A team of researchers from the Technical University of Munich (TUM) have developed a biodegradable agent that repels insect pest activity amongst crops without the use of insecticide chemicals.
The use of synthetically produced insecticides in large quantities has been shown to negatively impact on local insect biodiversity and environmental health (e.g. soil and water quality). One such controversial impact which has become an ever increasing threat is that of bee population numbers being reduced due to insecticide use.
Professor Thomas Bruck, Chair of Synthetic Biotechnology at TU Munich and his team have now found an alternative. The insect repellent they have developed has been shown to be ecologically harmless and biodegradable. Being sprayed on crops, the repellent works similar to mosquito repellent, a chemical is released into the air which reduces insect presence.
“With our approach, we are opening the door to a fundamental change in crop production,” says Bruck. “Instead of spraying poison, which inevitably also endangers useful species, we deliberately merely aggravate the pests.”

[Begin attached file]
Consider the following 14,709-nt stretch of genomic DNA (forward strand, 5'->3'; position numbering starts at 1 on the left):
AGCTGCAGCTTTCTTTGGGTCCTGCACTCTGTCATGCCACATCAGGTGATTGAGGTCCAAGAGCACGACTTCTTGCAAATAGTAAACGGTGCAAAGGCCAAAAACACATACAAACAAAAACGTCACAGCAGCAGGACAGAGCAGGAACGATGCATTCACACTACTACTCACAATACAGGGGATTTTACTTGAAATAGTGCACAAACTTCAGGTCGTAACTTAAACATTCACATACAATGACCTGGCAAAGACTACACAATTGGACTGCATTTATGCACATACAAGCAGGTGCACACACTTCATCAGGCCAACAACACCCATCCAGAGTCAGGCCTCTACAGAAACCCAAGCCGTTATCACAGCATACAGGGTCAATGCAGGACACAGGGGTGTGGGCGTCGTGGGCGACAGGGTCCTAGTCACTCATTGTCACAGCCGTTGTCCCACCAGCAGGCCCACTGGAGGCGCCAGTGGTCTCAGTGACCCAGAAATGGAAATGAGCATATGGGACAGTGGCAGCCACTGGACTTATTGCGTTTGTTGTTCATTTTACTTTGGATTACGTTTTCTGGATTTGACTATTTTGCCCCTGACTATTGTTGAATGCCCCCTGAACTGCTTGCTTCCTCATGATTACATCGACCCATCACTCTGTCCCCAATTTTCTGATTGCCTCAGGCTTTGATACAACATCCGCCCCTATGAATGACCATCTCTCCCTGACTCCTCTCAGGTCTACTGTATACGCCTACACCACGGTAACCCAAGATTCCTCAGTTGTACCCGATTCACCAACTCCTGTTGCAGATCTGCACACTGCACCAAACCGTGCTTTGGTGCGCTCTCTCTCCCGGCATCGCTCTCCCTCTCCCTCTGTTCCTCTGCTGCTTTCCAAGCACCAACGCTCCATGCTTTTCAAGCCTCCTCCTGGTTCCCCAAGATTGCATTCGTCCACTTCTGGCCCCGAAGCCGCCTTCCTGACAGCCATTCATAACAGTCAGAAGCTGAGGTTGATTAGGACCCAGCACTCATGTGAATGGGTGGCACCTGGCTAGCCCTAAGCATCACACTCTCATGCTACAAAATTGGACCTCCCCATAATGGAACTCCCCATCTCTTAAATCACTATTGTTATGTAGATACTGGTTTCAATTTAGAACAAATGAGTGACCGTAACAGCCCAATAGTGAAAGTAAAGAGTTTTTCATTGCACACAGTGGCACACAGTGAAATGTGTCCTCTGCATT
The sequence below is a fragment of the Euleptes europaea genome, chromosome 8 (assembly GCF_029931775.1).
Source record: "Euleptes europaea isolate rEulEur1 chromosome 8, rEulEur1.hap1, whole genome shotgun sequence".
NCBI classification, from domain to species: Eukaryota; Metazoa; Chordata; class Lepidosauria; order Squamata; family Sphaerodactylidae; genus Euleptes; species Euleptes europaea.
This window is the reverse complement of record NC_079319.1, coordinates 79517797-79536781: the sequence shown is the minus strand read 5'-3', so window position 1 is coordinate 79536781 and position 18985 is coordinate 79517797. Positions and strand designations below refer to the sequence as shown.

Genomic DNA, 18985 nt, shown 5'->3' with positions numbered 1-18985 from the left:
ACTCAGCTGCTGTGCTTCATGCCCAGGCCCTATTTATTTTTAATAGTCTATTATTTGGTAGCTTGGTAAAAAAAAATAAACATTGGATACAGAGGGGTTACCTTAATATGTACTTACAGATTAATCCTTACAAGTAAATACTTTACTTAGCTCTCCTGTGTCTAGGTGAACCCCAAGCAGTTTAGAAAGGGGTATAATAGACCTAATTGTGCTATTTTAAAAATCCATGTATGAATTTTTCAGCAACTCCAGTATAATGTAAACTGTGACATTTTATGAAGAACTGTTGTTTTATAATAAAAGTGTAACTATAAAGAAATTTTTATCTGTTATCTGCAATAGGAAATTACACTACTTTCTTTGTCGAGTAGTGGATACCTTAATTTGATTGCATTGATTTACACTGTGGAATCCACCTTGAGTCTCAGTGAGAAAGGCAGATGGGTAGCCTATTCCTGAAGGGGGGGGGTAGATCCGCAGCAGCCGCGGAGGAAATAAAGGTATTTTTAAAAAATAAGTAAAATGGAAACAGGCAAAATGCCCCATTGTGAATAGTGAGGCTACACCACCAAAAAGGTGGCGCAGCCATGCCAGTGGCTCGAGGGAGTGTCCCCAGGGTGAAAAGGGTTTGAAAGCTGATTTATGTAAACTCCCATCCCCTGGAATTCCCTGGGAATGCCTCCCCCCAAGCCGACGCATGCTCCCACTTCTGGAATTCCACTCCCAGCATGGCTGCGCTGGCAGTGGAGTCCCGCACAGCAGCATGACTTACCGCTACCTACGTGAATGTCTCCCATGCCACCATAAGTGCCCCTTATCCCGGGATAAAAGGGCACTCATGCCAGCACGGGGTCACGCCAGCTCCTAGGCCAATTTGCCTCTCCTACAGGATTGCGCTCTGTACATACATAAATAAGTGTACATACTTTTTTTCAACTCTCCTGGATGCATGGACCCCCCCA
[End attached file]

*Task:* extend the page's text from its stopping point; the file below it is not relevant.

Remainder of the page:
The research team were inspired by the tobacco plant, which produces a molecule known as cembratrienol (CBTol) on its leaves that protects the plant from insects. Using synthetic biotechnology tools, the team were able to isolate the tobacco genome which is responsible for the production of CBTol and inserted this into the genome of bacteria. Using wheat bran, a widely available by-product from grain mills to feed bacterial, the genetically modified bacteria then self-produce the CBtol molecule.
Initial investigations showed that CBTol spray is non-toxic to insects and other species, yet it is a potent repellent. The fact that this product is biodegradable also results in a greatly reduced accumulation of chemicals in the local environment. This spray has also been shown to contain antibacterial properties, therefore being able to be used as a disinfectant spray that acts specifically against MRSA, pneumonia and listeriosis pathogens.
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1 November 2019